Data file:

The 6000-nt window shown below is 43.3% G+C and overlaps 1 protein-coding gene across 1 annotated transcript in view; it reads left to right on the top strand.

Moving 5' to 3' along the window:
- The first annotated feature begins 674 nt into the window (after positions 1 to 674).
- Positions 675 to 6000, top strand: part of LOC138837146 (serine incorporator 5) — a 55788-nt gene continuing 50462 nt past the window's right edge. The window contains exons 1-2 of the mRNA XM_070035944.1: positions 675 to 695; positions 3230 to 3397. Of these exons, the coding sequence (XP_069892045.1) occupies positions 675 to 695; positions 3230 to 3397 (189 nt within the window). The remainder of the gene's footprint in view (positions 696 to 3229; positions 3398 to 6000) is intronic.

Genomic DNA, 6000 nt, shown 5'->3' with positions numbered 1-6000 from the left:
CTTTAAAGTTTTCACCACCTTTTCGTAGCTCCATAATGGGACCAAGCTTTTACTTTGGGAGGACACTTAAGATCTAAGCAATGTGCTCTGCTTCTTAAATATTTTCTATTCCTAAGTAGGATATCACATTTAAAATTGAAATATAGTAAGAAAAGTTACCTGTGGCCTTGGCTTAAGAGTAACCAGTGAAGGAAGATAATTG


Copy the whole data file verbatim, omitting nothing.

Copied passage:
The 6000-nt window shown below is 43.3% G+C and overlaps 1 protein-coding gene across 1 annotated transcript in view; it reads left to right on the top strand.

Moving 5' to 3' along the window:
- The first annotated feature begins 674 nt into the window (after positions 1 to 674).
- Positions 675 to 6000, top strand: part of LOC138837146 (serine incorporator 5) — a 55788-nt gene continuing 50462 nt past the window's right edge. The window contains exons 1-2 of the mRNA XM_070035944.1: positions 675 to 695; positions 3230 to 3397. Of these exons, the coding sequence (XP_069892045.1) occupies positions 675 to 695; positions 3230 to 3397 (189 nt within the window). The remainder of the gene's footprint in view (positions 696 to 3229; positions 3398 to 6000) is intronic.

Genomic DNA, 6000 nt, shown 5'->3' with positions numbered 1-6000 from the left:
CTTTAAAGTTTTCACCACCTTTTCGTAGCTCCATAATGGGACCAAGCTTTTACTTTGGGAGGACACTTAAGATCTAAGCAATGTGCTCTGCTTCTTAAATATTTTCTATTCCTAAGTAGGATATCACATTTAAAATTGAAATATAGTAAGAAAAGTTACCTGTGGCCTTGGCTTAAGAGTAACCAGTGAAGGAAGATAATTG